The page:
Many of the clients I see are new couples who begin with owning pets together and then add to their family by having children. There are countless preparations and concerns when prepping for the arrival of a baby, and pets are one of them. Clients frequently ask me whether it will be safe to keep their beloved pets, or whether should they consider rehoming them. Such concerns include a cat scratching the baby, the dog biting the baby, diseases spreading to the baby from the pets and whether the baby will develop allergies to the pets.
Most of these concerns do not actually cause any real risk to the new baby, but to any first time parents they are yet another thing to worry about. New parents also be worry about not having enough time for the pet once the baby arrives. Rehoming the pet may seem like the easiest solution to many people when a new baby is on the way. However, there are new studies which show that having a dog around a baby can actually decrease the baby’s incidence of developing allergies, and not only toward pets, but to a variety of allergens.
The studies are showing a higher incidence of this with dogs rather than with cats, and more likely with multiple children in the home. Allergists believe that dogs bring in more outdoor dirt than cats, as they often go outside more, and expose the baby to bacteria which desensitizes the baby’s immune system. They are now calling this phenomenon the “dog protective effect”. The effect has lowered the amount of hay fever, eczema, asthma and some food allergies. In the studies, the dog had to be exposed to the pregnant mother or in the first year of the child’s life.
As a vet, the “protective dog effect” is very exciting!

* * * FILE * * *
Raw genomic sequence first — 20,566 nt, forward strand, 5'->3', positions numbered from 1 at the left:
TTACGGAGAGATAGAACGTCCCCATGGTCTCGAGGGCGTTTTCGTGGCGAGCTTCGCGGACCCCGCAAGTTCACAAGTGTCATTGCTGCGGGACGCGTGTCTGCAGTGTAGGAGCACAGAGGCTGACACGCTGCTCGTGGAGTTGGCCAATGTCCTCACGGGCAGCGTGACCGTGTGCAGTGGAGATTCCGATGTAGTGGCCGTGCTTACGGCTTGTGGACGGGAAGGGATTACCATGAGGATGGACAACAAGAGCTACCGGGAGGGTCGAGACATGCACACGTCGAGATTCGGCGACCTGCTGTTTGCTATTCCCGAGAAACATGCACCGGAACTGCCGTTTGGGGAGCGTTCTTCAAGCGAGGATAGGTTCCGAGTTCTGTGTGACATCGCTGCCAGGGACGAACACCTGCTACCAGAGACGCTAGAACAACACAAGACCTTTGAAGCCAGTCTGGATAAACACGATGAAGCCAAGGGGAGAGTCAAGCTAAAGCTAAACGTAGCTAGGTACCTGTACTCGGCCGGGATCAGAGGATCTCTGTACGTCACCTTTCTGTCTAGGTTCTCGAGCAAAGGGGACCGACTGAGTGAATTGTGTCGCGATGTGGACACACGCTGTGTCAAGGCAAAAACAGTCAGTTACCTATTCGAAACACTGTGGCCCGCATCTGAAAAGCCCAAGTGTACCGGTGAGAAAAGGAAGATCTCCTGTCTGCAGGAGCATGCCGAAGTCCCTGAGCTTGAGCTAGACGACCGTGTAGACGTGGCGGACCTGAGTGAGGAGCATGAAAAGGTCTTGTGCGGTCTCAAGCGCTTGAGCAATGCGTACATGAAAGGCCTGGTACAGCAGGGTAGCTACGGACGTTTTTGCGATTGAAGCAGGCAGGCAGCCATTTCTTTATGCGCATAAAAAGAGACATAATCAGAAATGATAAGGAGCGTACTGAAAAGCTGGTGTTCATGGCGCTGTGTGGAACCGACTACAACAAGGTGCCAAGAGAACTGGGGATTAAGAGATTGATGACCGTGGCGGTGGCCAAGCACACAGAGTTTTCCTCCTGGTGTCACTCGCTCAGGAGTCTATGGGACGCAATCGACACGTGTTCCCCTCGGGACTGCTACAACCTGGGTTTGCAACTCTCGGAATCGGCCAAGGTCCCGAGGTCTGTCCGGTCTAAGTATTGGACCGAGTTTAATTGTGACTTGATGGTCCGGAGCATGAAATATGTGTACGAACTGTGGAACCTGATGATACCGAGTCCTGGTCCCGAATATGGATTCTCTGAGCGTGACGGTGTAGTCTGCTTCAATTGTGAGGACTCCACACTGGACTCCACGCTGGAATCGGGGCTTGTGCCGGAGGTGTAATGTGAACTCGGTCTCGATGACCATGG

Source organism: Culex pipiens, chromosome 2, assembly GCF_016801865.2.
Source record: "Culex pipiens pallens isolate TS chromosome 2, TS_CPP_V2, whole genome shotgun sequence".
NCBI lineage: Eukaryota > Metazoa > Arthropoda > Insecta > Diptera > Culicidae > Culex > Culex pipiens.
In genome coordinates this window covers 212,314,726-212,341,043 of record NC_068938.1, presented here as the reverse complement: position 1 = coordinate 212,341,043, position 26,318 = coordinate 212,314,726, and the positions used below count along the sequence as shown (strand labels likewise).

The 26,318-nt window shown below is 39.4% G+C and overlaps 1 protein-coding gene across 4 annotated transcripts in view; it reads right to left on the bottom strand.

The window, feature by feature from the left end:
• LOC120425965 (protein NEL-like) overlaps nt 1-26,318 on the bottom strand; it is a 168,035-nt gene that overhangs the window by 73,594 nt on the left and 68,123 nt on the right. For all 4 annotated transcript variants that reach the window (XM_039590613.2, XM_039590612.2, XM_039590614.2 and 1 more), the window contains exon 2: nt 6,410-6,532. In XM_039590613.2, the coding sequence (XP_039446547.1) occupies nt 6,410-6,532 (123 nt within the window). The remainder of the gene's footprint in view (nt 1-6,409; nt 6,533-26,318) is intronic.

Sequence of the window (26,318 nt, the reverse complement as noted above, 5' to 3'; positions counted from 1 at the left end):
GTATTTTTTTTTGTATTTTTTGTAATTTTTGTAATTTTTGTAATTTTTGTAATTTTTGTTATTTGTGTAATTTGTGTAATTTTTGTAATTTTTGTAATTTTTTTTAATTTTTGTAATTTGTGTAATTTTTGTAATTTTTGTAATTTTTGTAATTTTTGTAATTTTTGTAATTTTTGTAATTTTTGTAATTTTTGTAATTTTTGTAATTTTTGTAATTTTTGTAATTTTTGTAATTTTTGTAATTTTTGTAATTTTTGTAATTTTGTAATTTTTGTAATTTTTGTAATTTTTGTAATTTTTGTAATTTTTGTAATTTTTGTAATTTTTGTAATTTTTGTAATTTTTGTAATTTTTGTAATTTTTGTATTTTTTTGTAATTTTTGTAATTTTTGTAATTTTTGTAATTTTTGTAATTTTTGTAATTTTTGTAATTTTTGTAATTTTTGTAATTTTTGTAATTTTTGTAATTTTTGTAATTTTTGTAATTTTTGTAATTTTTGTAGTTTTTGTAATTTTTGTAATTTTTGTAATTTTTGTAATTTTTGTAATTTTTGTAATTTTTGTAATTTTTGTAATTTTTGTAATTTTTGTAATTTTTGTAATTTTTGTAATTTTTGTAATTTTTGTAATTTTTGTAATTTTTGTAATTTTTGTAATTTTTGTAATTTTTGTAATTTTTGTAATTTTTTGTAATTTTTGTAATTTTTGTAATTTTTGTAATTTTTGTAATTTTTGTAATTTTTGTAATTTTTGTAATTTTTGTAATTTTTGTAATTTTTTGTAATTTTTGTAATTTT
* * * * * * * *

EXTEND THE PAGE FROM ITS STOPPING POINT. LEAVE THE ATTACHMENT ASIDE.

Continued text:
It may mean that less animals end up in shelters when a baby is born. There are numerous ways to ensure that pets are included in preparing for a baby. First, expose your pets to the nursery before the baby arrives or during the renovation process. In addition, bring home a blanket from the hospital that smells like the baby before you introduce your pet to the baby. If you are worried about the cat scratching the baby, especially as he or she gets older and has more contact with the cat consider putting ‘soft paws’ on your cat or trimming their nails regularly.
Regular fecal exams will ensure your pet does not pass on any parasites to your baby. Making sure the baby stays away from any coveted bones, food or toys can decrease the chances of the dog accidentally biting.
I believe as both a veterinary professional and as a girl that grew up with a family dog, the benefits of a pet to the child growing up with a pet far outweigh the extra time and inconveniences of having a pet in a busy family. Your vet can assist you to make sure this new life transition is smooth for the furry creatures in your family.